Donate Body to Science. Check.
When seventeen-year-old Kaitlyn checked the box, she never suspected she’d have her life–and her body–stolen from her. She awakens one day in a secret laboratory to discover that her body is now half-robot and is forced to hide her own secret: that she still has human emotions and a human mind. If the scientists who made her find out, they’ll erase what remains of who she was.
Kaitlyn finds an unlikely ally in Lucas, a handsome, brilliant scientist who can’t get over the guilt he feels knowing she was once a vibrant, beautiful young woman. He never expected a science project to affect him the way she does. As he tries to help her rediscover her past, he finds himself falling for the brave girl struggling to find her place and acceptance between the human and computer worlds.
I have to start this review by saying, wow, what a great cover! I was desperate to read this book because of a combination of the opening line ‘Donate Body to Science. Check.’ And the amazing front cover, which luckily turns out to be poignant to the storyline – don’t you just hate it when front covers have no bearing on the actual story!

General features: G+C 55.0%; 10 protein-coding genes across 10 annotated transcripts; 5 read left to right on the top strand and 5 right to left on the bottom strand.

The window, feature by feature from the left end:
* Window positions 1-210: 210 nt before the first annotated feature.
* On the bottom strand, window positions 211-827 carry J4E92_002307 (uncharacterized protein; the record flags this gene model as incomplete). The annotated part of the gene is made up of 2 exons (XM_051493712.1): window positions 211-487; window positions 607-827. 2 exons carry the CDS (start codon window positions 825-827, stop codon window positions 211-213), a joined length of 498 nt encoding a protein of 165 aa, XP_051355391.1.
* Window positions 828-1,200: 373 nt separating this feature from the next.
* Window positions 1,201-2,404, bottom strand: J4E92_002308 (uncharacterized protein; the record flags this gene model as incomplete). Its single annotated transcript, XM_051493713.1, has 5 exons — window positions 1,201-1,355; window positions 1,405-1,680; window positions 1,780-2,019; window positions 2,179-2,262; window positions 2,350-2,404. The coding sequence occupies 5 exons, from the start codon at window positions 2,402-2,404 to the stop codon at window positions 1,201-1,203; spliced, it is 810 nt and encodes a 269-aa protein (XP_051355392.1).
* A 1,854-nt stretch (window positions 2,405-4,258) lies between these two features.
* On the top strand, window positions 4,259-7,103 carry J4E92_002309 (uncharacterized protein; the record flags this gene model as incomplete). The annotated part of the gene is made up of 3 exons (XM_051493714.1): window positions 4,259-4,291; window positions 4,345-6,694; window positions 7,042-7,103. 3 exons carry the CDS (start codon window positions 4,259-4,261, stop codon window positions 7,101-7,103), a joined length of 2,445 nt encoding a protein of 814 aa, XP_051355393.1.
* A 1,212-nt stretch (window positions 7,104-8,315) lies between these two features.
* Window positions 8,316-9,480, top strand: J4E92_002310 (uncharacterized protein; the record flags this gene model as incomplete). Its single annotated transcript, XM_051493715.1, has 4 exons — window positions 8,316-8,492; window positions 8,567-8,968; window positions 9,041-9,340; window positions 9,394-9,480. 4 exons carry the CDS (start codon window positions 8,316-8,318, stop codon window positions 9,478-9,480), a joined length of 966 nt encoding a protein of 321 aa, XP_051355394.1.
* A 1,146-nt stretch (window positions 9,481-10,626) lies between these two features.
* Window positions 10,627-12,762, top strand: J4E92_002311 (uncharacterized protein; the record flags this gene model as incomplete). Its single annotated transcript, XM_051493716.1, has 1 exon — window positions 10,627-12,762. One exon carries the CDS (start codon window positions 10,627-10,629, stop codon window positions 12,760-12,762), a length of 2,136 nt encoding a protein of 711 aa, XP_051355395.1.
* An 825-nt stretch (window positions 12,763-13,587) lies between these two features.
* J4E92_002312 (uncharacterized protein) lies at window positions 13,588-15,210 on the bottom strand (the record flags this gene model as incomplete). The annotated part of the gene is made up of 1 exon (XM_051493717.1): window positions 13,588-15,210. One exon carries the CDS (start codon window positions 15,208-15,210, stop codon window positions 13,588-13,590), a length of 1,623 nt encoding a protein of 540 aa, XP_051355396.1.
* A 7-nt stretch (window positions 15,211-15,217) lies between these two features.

That said, I must admit that the story itself did not live up to its cover and summary. And I soooo wished it had! The love side was all a bit too easy for me – what were the odds that the protagonist could buddy up with a boy of her own age? Some of the scenes felt a little hurried and glossed over. There was also no growth from any of the main characters, which is a definite mistake from the point of view of YA and NA fiction.
From a writer’s perspective the flow was interrupted by heavy handed info dumps and I didn’t get on with the author’s writing style – more my problem than hers though! There were a lot of opportunities to really get into the nitty gritty of the book’s theme, that fizzled out, or never happened at all and I felt that the premise echoed Mary Shelley’s Frankenstein enough to really warrant some ethical exploration of science and messing with nature.
Maybe the fact that the front cover and premise were so exciting it meant that Julia’s writing was never going to match up regardless of how great her skills – is this a classic example of the marketing of a book overshadowing the book itself? Maybe, but I was still disappointed, so I’d give Freak of Nature 2 out 5 stars.